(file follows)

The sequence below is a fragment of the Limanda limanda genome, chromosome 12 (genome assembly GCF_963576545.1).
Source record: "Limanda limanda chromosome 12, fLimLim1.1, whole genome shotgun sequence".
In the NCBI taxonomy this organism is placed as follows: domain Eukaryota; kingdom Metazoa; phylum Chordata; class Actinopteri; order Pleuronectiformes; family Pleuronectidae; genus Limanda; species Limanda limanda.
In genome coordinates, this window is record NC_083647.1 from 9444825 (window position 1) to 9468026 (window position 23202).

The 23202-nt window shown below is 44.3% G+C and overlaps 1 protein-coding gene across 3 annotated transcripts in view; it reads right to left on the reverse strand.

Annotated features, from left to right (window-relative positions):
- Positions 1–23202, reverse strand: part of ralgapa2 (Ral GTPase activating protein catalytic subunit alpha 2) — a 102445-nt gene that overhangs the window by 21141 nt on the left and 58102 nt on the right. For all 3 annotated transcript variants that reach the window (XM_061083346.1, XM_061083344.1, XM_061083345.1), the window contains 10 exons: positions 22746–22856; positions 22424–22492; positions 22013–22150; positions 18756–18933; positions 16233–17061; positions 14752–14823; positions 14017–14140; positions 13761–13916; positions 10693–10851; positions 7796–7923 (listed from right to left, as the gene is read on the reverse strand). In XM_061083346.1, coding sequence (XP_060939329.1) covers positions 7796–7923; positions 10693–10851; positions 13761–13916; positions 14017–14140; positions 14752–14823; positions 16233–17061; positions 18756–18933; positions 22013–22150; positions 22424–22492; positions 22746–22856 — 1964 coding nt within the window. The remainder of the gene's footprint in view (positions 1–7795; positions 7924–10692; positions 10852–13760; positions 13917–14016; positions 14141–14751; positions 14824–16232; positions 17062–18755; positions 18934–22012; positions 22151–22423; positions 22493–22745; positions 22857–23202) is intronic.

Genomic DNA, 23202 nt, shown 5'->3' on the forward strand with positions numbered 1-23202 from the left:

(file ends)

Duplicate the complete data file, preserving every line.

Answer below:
The sequence below is a fragment of the Limanda limanda genome, chromosome 12 (genome assembly GCF_963576545.1).
Source record: "Limanda limanda chromosome 12, fLimLim1.1, whole genome shotgun sequence".
In the NCBI taxonomy this organism is placed as follows: domain Eukaryota; kingdom Metazoa; phylum Chordata; class Actinopteri; order Pleuronectiformes; family Pleuronectidae; genus Limanda; species Limanda limanda.
In genome coordinates, this window is record NC_083647.1 from 9444825 (window position 1) to 9468026 (window position 23202).

The 23202-nt window shown below is 44.3% G+C and overlaps 1 protein-coding gene across 3 annotated transcripts in view; it reads right to left on the reverse strand.

Annotated features, from left to right (window-relative positions):
- Positions 1–23202, reverse strand: part of ralgapa2 (Ral GTPase activating protein catalytic subunit alpha 2) — a 102445-nt gene that overhangs the window by 21141 nt on the left and 58102 nt on the right. For all 3 annotated transcript variants that reach the window (XM_061083346.1, XM_061083344.1, XM_061083345.1), the window contains 10 exons: positions 22746–22856; positions 22424–22492; positions 22013–22150; positions 18756–18933; positions 16233–17061; positions 14752–14823; positions 14017–14140; positions 13761–13916; positions 10693–10851; positions 7796–7923 (listed from right to left, as the gene is read on the reverse strand). In XM_061083346.1, coding sequence (XP_060939329.1) covers positions 7796–7923; positions 10693–10851; positions 13761–13916; positions 14017–14140; positions 14752–14823; positions 16233–17061; positions 18756–18933; positions 22013–22150; positions 22424–22492; positions 22746–22856 — 1964 coding nt within the window. The remainder of the gene's footprint in view (positions 1–7795; positions 7924–10692; positions 10852–13760; positions 13917–14016; positions 14141–14751; positions 14824–16232; positions 17062–18755; positions 18934–22012; positions 22151–22423; positions 22493–22745; positions 22857–23202) is intronic.

Genomic DNA, 23202 nt, shown 5'->3' on the forward strand with positions numbered 1-23202 from the left: